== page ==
“Lesson 4,” a voice blasted from the MP3 player of the man sitting across from me. It was the only noise on an otherwise quiet bus, the bumble of which had put my sister to sleep. We had begun our journey in Chinatown, and now, as I stared out the window, hypnotized by the blur of branches that line the road from New York to Philadelphia, it occurred to me: the dark humor in taking a bus to prison.
Eastern State Penitentiary, or ESP, was once the most famous and expensive prison in the world, before it was shut down in 1971. It lay abandoned for a decade, home only to invading vegetation and stray cats. In 1994, The City of Philadelphia reopened its doors to the public.
We were a half hour away from walking through those doors. And then the bus broke down.
“At least we got access to food and shelter,” the bus driver cooed in her Jamaican accent, much to the horror of the man with the MP3 player who had only reached level 5 of his language tapes. A separated wheel had left us sandwiched between a Popeye’s and Dunkin’ Donuts.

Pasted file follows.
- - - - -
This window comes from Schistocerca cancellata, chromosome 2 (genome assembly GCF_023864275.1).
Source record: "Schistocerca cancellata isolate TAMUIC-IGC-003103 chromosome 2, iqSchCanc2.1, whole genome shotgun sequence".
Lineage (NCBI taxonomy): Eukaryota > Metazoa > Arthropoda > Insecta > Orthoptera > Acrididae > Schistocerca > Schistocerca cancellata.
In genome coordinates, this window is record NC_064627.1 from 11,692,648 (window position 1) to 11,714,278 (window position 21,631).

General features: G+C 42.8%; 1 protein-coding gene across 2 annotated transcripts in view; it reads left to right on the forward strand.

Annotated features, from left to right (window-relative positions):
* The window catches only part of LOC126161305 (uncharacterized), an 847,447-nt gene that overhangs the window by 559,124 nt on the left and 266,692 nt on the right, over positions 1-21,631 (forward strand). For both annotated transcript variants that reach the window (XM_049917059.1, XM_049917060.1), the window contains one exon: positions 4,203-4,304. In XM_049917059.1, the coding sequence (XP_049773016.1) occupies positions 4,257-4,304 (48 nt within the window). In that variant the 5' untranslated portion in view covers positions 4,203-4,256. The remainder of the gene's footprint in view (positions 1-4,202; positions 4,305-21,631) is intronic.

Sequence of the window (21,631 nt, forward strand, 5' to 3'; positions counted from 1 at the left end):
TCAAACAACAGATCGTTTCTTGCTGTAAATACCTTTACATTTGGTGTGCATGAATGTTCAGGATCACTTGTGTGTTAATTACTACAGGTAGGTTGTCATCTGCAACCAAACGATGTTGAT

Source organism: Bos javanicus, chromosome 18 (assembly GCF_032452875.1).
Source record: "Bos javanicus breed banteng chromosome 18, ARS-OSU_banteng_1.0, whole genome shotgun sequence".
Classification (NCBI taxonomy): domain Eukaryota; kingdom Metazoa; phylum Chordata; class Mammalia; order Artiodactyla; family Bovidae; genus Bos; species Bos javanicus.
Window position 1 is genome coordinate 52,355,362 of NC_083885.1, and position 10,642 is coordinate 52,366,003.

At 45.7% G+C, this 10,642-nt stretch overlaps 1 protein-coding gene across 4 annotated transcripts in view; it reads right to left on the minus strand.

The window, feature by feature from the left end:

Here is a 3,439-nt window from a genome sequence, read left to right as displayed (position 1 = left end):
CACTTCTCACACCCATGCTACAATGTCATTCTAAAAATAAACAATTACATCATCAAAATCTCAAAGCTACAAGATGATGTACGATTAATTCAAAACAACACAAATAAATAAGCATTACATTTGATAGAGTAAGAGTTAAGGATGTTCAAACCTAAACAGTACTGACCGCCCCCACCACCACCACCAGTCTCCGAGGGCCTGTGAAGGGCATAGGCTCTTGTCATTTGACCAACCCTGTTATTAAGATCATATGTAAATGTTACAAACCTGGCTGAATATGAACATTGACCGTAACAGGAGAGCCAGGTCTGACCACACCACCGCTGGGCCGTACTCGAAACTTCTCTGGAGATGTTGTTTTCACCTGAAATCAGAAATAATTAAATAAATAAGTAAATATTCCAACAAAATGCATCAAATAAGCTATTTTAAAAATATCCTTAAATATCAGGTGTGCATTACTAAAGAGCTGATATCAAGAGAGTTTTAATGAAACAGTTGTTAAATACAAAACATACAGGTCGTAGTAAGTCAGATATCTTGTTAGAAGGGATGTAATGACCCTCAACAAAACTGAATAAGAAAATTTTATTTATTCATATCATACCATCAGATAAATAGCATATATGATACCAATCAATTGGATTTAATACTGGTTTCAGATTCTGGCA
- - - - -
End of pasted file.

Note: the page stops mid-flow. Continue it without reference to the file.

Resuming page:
I was ready to escape with Uber – I did not come all the way to Philly for donuts and fried chicken – but my panic was short-lived. Ten minutes later, another bus showed up and we were soon on our way again.
After a quick taxi ride from the bus center to Fairmount Avenue, we arrived at the prison. Its sheer size took me by surprise; it looks like a castle, complete with high stone walls and turrets.
But on the other side of the wall, when I looked up at one of the guard towers on the corner, a shiver went down my spine. I realized I had never actually been in a real prison before. The fact that it was now a museum didn’t make it feel any less real.
I put on the audio headset, took a deep breath, and stepped inside the first cellblock.
In contrast to its menacing exterior, the inside of ESP is surprisingly open and airy for a prison. The cellblocks that radiate out from the central rotunda have long, barreled hallways, high ceilings and skylights, and tall, arched windows. When they were built in the 1820s, the hub-and-spoke design was revolutionary.